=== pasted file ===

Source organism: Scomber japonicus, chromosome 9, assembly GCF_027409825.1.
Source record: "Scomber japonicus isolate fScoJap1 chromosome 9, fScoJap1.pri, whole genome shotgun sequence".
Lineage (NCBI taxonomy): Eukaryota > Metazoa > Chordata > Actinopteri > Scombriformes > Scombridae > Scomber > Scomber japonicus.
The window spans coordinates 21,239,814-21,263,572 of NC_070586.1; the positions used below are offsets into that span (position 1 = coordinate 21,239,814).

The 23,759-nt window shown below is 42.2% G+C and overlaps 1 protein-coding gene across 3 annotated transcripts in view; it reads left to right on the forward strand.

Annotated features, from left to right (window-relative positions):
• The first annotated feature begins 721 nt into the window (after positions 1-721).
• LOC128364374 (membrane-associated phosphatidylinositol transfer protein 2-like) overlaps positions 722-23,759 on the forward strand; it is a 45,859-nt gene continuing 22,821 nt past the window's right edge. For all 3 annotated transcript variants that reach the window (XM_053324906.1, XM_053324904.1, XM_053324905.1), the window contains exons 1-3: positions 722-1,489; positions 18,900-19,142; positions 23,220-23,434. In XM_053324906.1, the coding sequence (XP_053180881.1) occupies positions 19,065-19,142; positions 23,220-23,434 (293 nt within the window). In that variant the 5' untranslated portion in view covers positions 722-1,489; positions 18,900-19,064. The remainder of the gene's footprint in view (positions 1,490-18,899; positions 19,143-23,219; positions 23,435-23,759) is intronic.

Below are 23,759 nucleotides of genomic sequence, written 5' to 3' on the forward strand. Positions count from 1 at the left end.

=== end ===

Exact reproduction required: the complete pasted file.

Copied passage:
Source organism: Scomber japonicus, chromosome 9, assembly GCF_027409825.1.
Source record: "Scomber japonicus isolate fScoJap1 chromosome 9, fScoJap1.pri, whole genome shotgun sequence".
Lineage (NCBI taxonomy): Eukaryota > Metazoa > Chordata > Actinopteri > Scombriformes > Scombridae > Scomber > Scomber japonicus.
The window spans coordinates 21,239,814-21,263,572 of NC_070586.1; the positions used below are offsets into that span (position 1 = coordinate 21,239,814).

The 23,759-nt window shown below is 42.2% G+C and overlaps 1 protein-coding gene across 3 annotated transcripts in view; it reads left to right on the forward strand.

Annotated features, from left to right (window-relative positions):
• The first annotated feature begins 721 nt into the window (after positions 1-721).
• LOC128364374 (membrane-associated phosphatidylinositol transfer protein 2-like) overlaps positions 722-23,759 on the forward strand; it is a 45,859-nt gene continuing 22,821 nt past the window's right edge. For all 3 annotated transcript variants that reach the window (XM_053324906.1, XM_053324904.1, XM_053324905.1), the window contains exons 1-3: positions 722-1,489; positions 18,900-19,142; positions 23,220-23,434. In XM_053324906.1, the coding sequence (XP_053180881.1) occupies positions 19,065-19,142; positions 23,220-23,434 (293 nt within the window). In that variant the 5' untranslated portion in view covers positions 722-1,489; positions 18,900-19,064. The remainder of the gene's footprint in view (positions 1,490-18,899; positions 19,143-23,219; positions 23,435-23,759) is intronic.

Below are 23,759 nucleotides of genomic sequence, written 5' to 3' on the forward strand. Positions count from 1 at the left end.